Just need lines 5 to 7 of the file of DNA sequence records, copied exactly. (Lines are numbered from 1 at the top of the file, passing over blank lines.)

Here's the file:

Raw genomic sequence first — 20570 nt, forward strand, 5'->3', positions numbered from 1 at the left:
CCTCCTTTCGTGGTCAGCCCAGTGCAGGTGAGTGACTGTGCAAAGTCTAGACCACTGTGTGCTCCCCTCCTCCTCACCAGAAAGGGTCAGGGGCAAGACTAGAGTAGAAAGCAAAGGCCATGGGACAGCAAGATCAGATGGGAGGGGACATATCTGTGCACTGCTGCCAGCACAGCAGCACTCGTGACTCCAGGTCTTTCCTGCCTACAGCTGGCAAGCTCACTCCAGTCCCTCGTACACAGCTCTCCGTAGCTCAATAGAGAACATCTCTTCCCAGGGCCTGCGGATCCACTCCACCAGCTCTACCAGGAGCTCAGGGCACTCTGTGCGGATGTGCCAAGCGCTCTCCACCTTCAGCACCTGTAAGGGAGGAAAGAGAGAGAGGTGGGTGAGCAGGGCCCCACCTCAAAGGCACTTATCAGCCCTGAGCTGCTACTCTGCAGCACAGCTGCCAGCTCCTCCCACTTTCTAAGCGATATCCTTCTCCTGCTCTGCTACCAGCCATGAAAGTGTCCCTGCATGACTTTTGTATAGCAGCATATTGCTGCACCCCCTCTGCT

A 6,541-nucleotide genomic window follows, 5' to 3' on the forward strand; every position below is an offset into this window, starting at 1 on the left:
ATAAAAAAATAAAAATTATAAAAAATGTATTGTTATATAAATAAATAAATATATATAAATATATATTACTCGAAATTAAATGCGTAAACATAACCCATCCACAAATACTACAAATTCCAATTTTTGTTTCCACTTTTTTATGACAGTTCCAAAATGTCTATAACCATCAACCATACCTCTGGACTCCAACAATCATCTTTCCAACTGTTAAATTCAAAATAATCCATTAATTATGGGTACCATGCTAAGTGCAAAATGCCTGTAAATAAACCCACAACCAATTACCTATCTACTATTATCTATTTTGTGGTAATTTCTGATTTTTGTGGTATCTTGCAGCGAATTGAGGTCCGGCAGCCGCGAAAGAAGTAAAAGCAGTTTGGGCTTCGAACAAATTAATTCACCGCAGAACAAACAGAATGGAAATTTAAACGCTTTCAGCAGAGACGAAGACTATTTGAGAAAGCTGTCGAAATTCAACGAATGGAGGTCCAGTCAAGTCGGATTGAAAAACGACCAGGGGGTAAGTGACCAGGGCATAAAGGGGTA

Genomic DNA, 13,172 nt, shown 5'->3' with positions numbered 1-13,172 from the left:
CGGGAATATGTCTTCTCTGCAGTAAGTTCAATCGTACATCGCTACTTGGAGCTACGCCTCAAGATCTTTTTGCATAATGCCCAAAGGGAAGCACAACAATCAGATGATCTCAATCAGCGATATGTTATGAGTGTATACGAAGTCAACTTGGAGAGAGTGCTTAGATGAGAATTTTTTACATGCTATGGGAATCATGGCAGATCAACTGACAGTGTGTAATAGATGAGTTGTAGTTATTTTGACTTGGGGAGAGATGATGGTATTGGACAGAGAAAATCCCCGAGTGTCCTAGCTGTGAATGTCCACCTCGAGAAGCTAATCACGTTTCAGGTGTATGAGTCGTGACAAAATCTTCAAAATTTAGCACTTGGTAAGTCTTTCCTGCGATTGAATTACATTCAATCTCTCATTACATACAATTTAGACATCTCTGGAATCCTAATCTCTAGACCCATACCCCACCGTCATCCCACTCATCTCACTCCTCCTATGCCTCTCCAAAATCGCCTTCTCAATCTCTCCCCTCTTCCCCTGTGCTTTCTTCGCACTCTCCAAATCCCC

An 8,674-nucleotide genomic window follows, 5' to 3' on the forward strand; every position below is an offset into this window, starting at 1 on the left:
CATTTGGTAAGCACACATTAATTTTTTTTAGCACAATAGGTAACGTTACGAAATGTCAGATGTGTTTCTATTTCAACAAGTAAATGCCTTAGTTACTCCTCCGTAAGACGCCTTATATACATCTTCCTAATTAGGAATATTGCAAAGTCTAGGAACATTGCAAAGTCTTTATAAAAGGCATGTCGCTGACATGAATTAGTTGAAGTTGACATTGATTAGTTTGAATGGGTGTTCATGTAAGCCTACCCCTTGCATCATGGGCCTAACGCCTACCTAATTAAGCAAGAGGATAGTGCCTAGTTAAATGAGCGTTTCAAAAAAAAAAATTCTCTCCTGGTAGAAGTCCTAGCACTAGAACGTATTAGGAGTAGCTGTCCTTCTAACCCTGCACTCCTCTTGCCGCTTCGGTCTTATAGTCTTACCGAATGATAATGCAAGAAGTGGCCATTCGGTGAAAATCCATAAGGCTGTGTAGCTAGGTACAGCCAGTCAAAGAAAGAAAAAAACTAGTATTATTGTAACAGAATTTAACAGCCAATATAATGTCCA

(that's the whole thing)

Genomic DNA, 13,172 nt, shown 5'->3' with positions numbered 1-13,172 from the left:
CGGGAATATGTCTTCTCTGCAGTAAGTTCAATCGTACATCGCTACTTGGAGCTACGCCTCAAGATCTTTTTGCATAATGCCCAAAGGGAAGCACAACAATCAGATGATCTCAATCAGCGATATGTTATGAGTGTATACGAAGTCAACTTGGAGAGAGTGCTTAGATGAGAATTTTTTACATGCTATGGGAATCATGGCAGATCAACTGACAGTGTGTAATAGATGAGTTGTAGTTATTTTGACTTGGGGAGAGATGATGGTATTGGACAGAGAAAATCCCCGAGTGTCCTAGCTGTGAATGTCCACCTCGAGAAGCTAATCACGTTTCAGGTGTATGAGTCGTGACAAAATCTTCAAAATTTAGCACTTGGTAAGTCTTTCCTGCGATTGAATTACATTCAATCTCTCATTACATACAATTTAGACATCTCTGGAATCCTAATCTCTAGACCCATACCCCACCGTCATCCCACTCATCTCACTCCTCCTATGCCTCTCCAAAATCGCCTTCTCAATCTCTCCCCTCTTCCCCTGTGCTTTCTTCGCACTCTCCAAATCCCC

An 8,674-nucleotide genomic window follows, 5' to 3' on the forward strand; every position below is an offset into this window, starting at 1 on the left: